The straight line drawn at right angles to the diameter of a circle from its end will fall outside the circle, and into the space between the straight line and the circumference another straight line cannot be interposed, further the angle of the semicircle is greater, and the remaining angle less, than any acute rectilinear angle.

Let *ABC* be a circle about *D* as center and *AB* as diameter.

I say that the straight line drawn from *A* at right angles to *AB* from its end will fall outside the circle.

For suppose it does not, but, if possible, let it fall within as *CA,* and join *DC.*

Since *DA* equals *DC,* the angle *DAC* also equals the angle *ACD.*

But the angle *DAC* is right, therefore the angle *ACD* is also right. Thus, in the triangle *ACD,* the two angles *DAC* and *ACD* equal two right angles, which is impossible.

Therefore the straight line drawn from the point *A* at right angles to *BA* will not fall within the circle.

Similarly we can prove that neither will it fall on the circumference, therefore it will fall outside. Let it fall as *AE.*

I say next that into the space between the straight line *AE* and the circumference *CHA* another straight line cannot be interposed.

For, if possible, let another straight line be so interposed, as *FA.* Draw *DG* from the point *D* perpendicular to *FA.*

Then, since the angle *AGD* is right, and the angle *DAG* is less than a right angle, *AD* is greater than *DG.*

But *DA* equals *DH,* therefore *DH* is greater than *DG,* the less greater than the greater, which is impossible.

Therefore another straight line cannot be interposed into the space between the straight line and the circumference.

I say further that the angle of the semicircle contained by the straight line *BA* and the circumference *CHA* is greater than any acute rectilinear angle, and the remaining angle contained by the circumference *CHA* and the straight line *AE* is less than any acute rectilinear angle.

For, if there is any rectilinear angle greater than the angle contained by the straight line *BA* and the circumference *CHA,* and any rectilinear angle less than the angle contained by the circumference *CHA* and the straight line *AE,* then into the space between the circumference and the straight line *AE* a straight line will be interposed such as will make an angle contained by straight lines which is greater than the angle contained by the straight line *BA* and the circumference CHA, and another angle contained by straight lines which is less than the angle contained by the circumference CHA and the straight line *AE.*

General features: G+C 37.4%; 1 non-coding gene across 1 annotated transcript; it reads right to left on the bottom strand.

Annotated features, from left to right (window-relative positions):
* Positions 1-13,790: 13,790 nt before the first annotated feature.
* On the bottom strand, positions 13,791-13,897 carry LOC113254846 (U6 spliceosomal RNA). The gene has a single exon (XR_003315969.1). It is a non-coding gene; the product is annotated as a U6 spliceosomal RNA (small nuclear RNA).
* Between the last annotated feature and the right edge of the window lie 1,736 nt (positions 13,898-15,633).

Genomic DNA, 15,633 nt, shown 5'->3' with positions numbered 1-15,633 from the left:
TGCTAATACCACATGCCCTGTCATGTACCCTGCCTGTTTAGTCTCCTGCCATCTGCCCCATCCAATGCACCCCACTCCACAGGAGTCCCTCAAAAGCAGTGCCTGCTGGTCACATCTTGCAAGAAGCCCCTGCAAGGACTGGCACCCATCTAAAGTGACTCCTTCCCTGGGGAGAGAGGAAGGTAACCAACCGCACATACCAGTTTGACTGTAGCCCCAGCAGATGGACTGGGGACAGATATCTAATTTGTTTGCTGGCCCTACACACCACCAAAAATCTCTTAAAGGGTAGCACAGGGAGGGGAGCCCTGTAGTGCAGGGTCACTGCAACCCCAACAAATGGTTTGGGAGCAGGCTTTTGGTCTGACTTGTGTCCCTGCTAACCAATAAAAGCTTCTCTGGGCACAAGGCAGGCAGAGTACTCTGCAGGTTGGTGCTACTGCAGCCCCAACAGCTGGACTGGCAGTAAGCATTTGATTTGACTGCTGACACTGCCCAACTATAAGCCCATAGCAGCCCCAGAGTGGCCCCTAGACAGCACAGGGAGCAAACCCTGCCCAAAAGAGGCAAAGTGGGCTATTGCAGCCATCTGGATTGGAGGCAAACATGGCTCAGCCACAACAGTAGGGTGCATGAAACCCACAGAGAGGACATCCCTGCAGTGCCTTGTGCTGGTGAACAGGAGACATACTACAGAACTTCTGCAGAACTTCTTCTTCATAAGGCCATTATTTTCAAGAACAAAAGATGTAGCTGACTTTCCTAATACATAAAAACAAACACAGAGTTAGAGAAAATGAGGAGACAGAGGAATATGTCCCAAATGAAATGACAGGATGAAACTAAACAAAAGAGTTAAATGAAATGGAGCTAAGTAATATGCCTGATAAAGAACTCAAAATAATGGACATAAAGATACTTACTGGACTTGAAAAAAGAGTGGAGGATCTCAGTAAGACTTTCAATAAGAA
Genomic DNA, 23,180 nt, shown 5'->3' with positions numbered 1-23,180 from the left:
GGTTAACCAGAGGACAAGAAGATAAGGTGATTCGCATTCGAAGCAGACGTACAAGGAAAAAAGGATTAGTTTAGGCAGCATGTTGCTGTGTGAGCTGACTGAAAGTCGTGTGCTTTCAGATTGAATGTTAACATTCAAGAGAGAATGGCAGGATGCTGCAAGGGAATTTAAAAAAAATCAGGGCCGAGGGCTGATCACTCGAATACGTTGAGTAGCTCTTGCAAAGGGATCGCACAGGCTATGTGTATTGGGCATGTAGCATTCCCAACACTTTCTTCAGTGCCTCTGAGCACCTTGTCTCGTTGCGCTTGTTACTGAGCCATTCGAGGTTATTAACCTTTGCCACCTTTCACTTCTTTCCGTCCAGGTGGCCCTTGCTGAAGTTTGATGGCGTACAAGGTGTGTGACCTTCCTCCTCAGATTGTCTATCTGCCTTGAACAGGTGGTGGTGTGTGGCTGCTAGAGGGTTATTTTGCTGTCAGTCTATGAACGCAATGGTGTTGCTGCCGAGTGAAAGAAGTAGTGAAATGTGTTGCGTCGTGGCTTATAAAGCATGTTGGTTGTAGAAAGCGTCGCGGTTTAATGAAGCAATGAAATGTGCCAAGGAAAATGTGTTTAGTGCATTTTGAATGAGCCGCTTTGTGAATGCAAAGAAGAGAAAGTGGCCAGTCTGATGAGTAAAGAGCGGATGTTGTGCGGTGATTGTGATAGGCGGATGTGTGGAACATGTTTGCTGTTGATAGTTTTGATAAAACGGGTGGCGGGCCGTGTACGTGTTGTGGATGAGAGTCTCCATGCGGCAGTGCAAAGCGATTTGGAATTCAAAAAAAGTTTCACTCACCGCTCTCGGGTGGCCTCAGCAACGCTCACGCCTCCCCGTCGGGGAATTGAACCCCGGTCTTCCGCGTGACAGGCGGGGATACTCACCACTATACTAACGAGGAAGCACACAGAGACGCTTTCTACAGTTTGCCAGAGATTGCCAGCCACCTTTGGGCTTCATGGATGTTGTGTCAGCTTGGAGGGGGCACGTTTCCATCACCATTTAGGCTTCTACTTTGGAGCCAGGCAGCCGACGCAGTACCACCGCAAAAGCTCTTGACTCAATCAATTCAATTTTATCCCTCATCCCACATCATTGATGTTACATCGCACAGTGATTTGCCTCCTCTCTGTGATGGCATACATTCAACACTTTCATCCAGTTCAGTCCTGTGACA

Above

But such a straight line cannot be interposed, therefore there will not be any acute angle contained by straight lines which is greater than the angle contained by the straight line *BA* and the circumference *CHA,* nor yet any acute angle contained by straight lines which is less than the angle contained by the circumference *CHA* and the straight line *AE.*

Therefore *the straight line drawn at right angles to the diameter of a circle from its end will fall outside the circle, and into the space between the straight line and the circumference another straight line cannot be interposed, further the angle of the semicircle is greater, and the remaining angle less, than any acute rectilinear angle. *

Q.E.D.

From this it is clear that the straight line drawn at right angles to the diameter of a circle from its end touches the circle.

There’s a lot that could be said about these curvilinear angles, but their only appearance in the *Elements* is in this proposition.

Horn angles are infinitesimal with respect to rectilinear angles, that is, no multiple of a horn angle is greater than any rectilinear angle, or equivalently, no part (meaning fraction) of a rectilinear angle is less than a horn angle. The contemplation of horn angles leads to difficulties in the theory of proportions that’s developed in Book V.